16. Examination: Collection of history, physical examination and tests and measures. Referral/consultation: Physical therapist’s determination that an individual may require the services of another provider(s). Evaluation: Interpretation and synthesis of findings. Diagnosis: A label encompassing a cluster of signs and symptoms commonly associated with a disorder, syndrome or category of impairments. Prognosis: Determination of the predicted optimal level of improvement over a designated time frame. Intervention: Used to remediate impairments in all major body systems, improve functional performance, and promote improved health and wellness that lead to improved activity, participation, and quality of life. Outcomes: Actual results of implementing the management plan that indicate the impact on function.
  17. Should the PT refer out and cease the evaluation? Can the PT continue to treat and manage the patient while further testing is done by another provider?
  18. What risk is this describing? Should the PT continue to treat?
  19. History: Physical therapists use data from the history to build a preliminary hypothesis or hypotheses regarding the source of symptoms; and the existence and origin of impairments in body functions and structures, activity limitations, and participation restrictions. During the history, physical therapists also seek information relevant to major body systems through observation and questioning to help determine whether there are symptoms that suggest the need for referral for additional medical evaluation (Review of Systems). The physical examination begins with the systems review, which should include: Cardiovascular and pulmonary systems. Integumentary system. Musculoskeletal system. Neuromuscular system. Neurologic system. Movement system. Communication ability, affect, cognition, language, ability to read, and learning style. The physical therapist uses measurements (including outcome measures) to identify impairments and potential causes of impairments in body structures and functions, activity limitations, and participation restrictions.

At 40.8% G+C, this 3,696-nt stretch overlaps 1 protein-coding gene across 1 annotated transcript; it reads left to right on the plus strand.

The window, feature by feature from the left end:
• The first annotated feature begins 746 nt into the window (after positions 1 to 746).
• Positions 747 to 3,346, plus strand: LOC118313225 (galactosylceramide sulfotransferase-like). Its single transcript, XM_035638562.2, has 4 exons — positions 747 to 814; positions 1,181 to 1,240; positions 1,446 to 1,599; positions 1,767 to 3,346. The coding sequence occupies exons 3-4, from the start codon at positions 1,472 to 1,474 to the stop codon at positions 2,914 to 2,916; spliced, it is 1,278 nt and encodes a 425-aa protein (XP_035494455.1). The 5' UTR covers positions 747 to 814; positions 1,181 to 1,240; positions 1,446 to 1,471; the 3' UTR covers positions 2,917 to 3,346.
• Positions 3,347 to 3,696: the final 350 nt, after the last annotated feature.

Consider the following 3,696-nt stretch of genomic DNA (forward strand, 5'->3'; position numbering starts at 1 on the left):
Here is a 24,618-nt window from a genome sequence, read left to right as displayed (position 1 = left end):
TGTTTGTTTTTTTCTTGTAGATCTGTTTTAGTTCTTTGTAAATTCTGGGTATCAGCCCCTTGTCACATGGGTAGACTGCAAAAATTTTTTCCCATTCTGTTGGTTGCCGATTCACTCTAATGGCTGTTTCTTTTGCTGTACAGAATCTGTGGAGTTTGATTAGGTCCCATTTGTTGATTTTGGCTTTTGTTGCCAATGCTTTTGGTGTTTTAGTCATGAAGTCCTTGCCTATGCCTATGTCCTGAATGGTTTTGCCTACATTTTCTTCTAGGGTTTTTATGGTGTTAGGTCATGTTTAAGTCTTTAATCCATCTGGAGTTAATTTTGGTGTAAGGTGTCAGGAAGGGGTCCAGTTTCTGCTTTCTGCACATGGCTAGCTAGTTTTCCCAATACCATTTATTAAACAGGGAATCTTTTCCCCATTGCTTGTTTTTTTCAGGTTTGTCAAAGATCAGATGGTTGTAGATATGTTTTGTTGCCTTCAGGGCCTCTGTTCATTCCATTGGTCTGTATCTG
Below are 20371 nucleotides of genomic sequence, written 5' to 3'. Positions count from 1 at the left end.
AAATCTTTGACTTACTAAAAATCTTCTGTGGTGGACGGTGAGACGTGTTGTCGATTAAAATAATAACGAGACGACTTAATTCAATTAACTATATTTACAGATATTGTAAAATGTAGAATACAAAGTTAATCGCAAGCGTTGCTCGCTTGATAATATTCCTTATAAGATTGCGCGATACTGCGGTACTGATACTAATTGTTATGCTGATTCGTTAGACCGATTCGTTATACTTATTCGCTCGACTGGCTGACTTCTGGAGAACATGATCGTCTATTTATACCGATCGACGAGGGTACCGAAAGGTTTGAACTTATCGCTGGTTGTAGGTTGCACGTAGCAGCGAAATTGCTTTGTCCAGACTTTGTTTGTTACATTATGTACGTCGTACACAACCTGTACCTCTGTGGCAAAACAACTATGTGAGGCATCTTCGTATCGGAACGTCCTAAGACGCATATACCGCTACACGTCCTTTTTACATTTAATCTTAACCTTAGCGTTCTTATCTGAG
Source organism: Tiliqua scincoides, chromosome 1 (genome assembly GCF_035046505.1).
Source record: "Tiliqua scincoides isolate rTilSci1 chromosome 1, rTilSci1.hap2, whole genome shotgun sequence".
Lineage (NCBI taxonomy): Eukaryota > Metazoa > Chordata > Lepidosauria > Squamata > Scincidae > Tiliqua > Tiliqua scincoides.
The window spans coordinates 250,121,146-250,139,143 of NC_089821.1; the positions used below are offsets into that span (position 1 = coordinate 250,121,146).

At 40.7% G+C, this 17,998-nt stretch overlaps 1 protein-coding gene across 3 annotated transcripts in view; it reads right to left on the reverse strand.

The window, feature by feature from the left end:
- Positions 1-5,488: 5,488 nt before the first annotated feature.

20. Sample indications for reexamination include: New or additional examination findings that may or may not be related to the primary diagnosis or reason for services. Failure to respond to the overall management plan or to specific interventions applied during individual encounters. Improvement in the presenting signs and symptoms that requires a change in the management plan to maximize the individual’s rehabilitation or outcome potential. A change in the individual’s status. A scheduled event such as an upcoming formal assessment or determination by other members of the management team, such as referring provider, for return to activity or participation clearance.
  21. Why the individual is seeking services and additional data, including but not limited to: Demographic information. Social history. Employment and work history. Growth and development. Living environment. General health status. Current and past health habits. Social determinants of health. Family history. Medical and surgical history. Current conditions or chief complaints. Functional status and activity level. Medications. Previous level of function. Specific goals. And history of other diagnostic and clinically relevant testing.
  22. Possible answer: Collaborate with other colleagues: SLP (for communication); psychologist and/or OT (for cognitive decline and ADL assessment); social work (for supports, living arrangements). Requires a comprehensive management plan. Primary hypothesis: Due to the expected progression of Parkinson disease, living arrangements, and fall risk, additional testing of vestibular testing, aerobic capacity, balance testing, and strength should be investigated. Progression of PD with limitations in respiratory function, balance, and household tasks, and participation restrictions requiring support services.
  23. Review of systems is the preliminary review of all the systems through observation, history, and questioning in order to determine if referral to another provider should occur prior to or in concert with PT management. It is an inventory of the body systems that is obtained through a series of questions in order to identify signs and/or symptoms which the patient may be experiencing.
  24. The systems review is a brief or limited examination of (1) the anatomical and physiological status of the cardiovascular/pulmonary, integumentary, musculoskeletal, and neuromuscular systems and (2) the communication ability, affect, cognition, language, and learning style of the individual. The physical therapist especially notes how each of these last five components affects the ability to initiate, sustain, and modify purposeful movement for performance of an action, task, or activity that is pertinent to function. This is the beginning of the hands-on examination – it can include: inspection/observation (for example looking at a person’s gait or the way they stand up from a chair), palpation (for example pinpointing areas of tenderness), auscultation (listening to breath sounds), percussion (for example, checking reflexes with a reflex hammer), etc.